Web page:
WADA hit back, stating “It is very unfortunate that the report was written without due regard for the facts or context and with the clear intention to discredit WADA.”
While WADA was being criticized, three Russian athletes are seeking assistance from Russian President Vladimir Putin to rescue their participation in international sport. Current and former world champions Maria Lasitskene (high jump), Sergey Shubenkov (110 m hurdles) and Anzhelika Sidorova (pole vault) co-signed an open letter which included:
“Dear Vladimir Vladimirovich, Russian athletics has been in crisis since 2015. During that period a great number of officials, including the head of Russian Olympic Committee (ROC), Sports Minster and chief of Russian Athletics Federation (RUSAF) have been replaced. We have constantly heard statements that everything possible has been done to protect Russian athletes.
“And now, five years later our athletes and coaches are not even allowed to show their potential, as they are prohibited from performing internationally even in neutral status. Starting from July 1 our national federation could be completely expelled from World Athletics if the fee imposed by the governing body is not paid.
“Last year, you tasked the ROC with working out necessary measures to restore the international membership of RUSAF, making it clear that you worry about the fate of Russian track and field and athletes.
“One year has passed since then, but the situation has only deteriorated. We still don’t see any plan to solve the crisis and have no choice but to address you personally.
“We want to direct your attention to the catastrophic state of things in Russian athletics. We are on the verge of disaster. We hope for your support and understanding.”
World Athletics has imposed a $10 million fine on the Russian Athletics Federation (RusAF), with $5 million due by 1 July. If not paid, Russian athletes will not be allowed to compete internationally, even as neutrals.
● Athletics ● Great sadness with the death of a former world-record holder and a key member of the 1984 Olympic frack & field competition staff.
Dick Buerkle, who stunned the T&F world with a world indoor record in the mile in 1978 (3:54.93), passed away on Monday (22 June) at the age of 72 from complications related to Parkinson’s Disease.
He was an unmistakable presence on the track with his bald head – since age 12 due to disease – and steady gait, and achieved stunning success, especially for someone who didn’t really take up the sport until his senior year in high school and then walked-on at Villanova,
He was a three-time All-American for Jumbo Elliott at Villanova in 1969 and 1970 and was the U.S. champion at 5,000 m in 1974 and 1978. He was a 1976 Olympian in the 5,000 m and made the 1980 U.S. team as well.
But he was perhaps most famous for two races: (1) beating Steve Prefontaine in the two-mile at the 1974 CYO Invitational in College Park, Maryland, Pre’s first loss to an American since 1970, and (2) his world mark in the mile – at the same site – four years later, running hard from the gun and winning in 3:54.93 to better Tony Waldrop’s mark of 3:55.0 from 1974.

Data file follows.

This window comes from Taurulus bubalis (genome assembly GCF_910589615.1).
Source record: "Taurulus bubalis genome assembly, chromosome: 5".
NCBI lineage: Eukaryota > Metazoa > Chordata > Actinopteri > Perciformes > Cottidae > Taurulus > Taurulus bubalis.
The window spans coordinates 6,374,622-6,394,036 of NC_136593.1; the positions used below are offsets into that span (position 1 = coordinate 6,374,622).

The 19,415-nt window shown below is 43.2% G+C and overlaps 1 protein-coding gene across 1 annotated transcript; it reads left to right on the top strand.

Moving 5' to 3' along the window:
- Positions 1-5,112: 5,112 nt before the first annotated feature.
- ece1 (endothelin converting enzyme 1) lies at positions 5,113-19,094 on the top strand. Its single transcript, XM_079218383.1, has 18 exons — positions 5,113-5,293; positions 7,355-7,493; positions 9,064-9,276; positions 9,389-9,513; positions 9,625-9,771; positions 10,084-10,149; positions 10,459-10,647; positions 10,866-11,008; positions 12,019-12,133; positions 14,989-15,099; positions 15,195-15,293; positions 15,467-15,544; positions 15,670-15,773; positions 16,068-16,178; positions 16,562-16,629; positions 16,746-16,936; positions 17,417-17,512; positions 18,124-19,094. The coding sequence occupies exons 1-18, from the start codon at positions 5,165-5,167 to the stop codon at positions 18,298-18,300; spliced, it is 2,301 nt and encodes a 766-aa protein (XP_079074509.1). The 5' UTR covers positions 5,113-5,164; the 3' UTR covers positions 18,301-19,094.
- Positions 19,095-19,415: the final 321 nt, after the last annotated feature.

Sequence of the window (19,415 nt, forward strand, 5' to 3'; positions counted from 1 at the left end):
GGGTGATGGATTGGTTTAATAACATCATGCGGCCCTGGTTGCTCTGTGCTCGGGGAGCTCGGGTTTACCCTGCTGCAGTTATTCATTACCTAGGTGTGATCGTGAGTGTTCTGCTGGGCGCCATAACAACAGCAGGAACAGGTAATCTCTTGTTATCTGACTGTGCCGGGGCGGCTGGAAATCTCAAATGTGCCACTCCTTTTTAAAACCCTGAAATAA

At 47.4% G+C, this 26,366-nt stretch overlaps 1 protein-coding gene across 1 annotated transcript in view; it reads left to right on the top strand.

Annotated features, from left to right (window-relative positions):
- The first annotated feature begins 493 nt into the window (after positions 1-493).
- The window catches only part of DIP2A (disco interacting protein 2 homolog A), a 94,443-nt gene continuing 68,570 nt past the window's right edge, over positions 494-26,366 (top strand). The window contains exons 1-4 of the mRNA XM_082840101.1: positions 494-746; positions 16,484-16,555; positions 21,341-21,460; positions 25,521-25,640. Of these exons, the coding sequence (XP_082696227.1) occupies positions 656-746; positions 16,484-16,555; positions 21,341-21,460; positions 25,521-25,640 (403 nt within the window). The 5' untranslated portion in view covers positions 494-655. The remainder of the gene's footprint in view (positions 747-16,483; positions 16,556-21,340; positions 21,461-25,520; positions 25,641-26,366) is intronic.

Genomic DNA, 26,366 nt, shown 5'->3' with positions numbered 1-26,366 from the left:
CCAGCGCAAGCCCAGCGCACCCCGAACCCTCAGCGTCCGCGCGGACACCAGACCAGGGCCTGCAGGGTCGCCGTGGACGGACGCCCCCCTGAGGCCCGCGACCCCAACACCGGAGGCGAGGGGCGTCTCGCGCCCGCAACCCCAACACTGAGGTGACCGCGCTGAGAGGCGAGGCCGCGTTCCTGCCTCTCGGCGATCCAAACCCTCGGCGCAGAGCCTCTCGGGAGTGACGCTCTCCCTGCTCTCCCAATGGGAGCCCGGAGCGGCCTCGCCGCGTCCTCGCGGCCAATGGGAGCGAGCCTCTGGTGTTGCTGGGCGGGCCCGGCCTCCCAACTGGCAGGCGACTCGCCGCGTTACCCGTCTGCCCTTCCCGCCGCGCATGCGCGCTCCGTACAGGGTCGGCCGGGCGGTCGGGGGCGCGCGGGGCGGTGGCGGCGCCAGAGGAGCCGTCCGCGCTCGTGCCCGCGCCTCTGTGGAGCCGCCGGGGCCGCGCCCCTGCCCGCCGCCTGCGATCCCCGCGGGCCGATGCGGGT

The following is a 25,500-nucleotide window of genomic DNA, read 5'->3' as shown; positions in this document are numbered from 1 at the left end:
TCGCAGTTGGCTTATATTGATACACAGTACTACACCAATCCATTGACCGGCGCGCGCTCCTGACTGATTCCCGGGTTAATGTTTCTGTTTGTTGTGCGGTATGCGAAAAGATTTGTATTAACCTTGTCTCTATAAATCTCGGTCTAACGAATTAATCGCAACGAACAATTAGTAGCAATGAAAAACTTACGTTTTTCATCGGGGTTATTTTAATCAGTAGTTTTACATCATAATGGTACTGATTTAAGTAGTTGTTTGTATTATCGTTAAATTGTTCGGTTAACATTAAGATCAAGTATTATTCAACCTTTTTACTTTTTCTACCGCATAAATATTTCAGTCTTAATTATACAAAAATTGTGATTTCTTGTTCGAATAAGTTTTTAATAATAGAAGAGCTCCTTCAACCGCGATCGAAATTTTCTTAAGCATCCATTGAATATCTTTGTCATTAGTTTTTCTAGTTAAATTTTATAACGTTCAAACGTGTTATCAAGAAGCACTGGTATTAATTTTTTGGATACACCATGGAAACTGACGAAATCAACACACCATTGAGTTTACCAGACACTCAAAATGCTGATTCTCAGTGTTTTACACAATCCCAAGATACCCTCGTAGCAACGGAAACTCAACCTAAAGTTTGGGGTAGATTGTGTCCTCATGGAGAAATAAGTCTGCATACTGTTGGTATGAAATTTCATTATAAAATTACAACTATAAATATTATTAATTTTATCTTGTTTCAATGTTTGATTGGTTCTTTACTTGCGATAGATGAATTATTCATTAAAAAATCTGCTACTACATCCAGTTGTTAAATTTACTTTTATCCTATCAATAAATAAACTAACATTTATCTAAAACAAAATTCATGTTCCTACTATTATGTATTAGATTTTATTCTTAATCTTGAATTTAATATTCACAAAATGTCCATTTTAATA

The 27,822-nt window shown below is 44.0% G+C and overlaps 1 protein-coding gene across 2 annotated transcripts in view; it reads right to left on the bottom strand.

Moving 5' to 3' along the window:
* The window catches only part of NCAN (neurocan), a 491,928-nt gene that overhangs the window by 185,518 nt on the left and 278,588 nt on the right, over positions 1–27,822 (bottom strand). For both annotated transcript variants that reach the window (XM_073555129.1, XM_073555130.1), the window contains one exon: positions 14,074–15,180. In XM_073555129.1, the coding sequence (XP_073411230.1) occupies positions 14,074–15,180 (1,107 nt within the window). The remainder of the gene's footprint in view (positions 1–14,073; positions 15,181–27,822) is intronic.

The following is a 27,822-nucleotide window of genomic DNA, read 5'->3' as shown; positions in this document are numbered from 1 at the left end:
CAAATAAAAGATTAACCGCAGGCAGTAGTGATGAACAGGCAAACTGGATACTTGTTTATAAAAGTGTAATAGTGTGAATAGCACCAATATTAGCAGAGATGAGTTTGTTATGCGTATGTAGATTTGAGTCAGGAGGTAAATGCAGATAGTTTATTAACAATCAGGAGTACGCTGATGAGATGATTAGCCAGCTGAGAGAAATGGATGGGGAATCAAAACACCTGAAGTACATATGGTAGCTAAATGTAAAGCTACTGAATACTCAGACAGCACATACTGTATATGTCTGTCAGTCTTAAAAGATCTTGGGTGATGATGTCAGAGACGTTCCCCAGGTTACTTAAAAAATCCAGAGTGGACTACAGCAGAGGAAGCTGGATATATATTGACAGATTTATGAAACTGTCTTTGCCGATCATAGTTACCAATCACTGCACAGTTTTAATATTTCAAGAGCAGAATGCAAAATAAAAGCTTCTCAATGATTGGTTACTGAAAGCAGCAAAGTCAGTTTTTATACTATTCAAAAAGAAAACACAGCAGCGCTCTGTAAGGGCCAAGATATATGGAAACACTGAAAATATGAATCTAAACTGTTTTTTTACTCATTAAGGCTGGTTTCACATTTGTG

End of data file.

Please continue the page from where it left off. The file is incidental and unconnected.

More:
He retired in 1981 and became a teacher and track coach in the Atlanta area. He is survived by his wife Jean, son Gabe and daughters Lily and Tera.
Long-time referee and rules expert Mort Tenner, the Track & Field Competition Director for the 1984 Olympic Games in Los Angeles, passed away at age 92 on 22 June (Monday).
Tenner (pictured above) was an Angeleno through and through, attending Los Angeles High School and then graduating from UCLA with Bachelor’s and Master’s degrees in Education and later earning his Ph.D. after returning from Army service in the Korean War.
He became a noted teacher, first at South Gate High School in the Los Angeles Unified School District, eventually advancing to becoming the much-respected Principal at Franklin High School in Los Angeles from 1967-84.
While at Franklin, he continued the work of predecessors in raising college scholarship funds for students, later helping to establish today’s Franklin High Educational Foundation in 1993. He continued his work in education with the LAUSD administration, finally retiring in 1990.
He had another life altogether in track & field. He was a long-time official and became the go-to person for rules interpretation, serving as the top meet referee in the Southern California area for decades. Calm, decisive, clear-thinking and never one to suffer fools – qualities no doubt honed in his years working with high school students – Tenner was the choice of Athletics Commissioner H.D. Thoreau for the post of Competition Director for the 1984 track & field events in the Los Angeles Memorial Coliseum. That was a facility Tenner knew well from decades of meets there, including the famed Coliseum Relays of the 1940-50-60s, and the Olympic meet was a tremendous success.
Tenner was a fixture at track meets in the area and was a sought-after meet referee into the 2000s. He had a quick wit, especially adept at deflating protests from coaches who claimed the rules said one thing when they actually said something else.
He is survived by his wife Mary and daughters Laura, Suzanne and Nancy and son Paul, and three grandchildren. No funeral is planned; contributions may be made to the Franklin High Educational Foundation.
To the surprise of very few, both the 27 September Berlin Marathon and the 1 November New York City Marathon have been canceled.
On Facebook, the Berlin Marathon posted “As hard as we have tried, it is currently not possible to organize the 2020 BMW BERLIN-MARATHON.”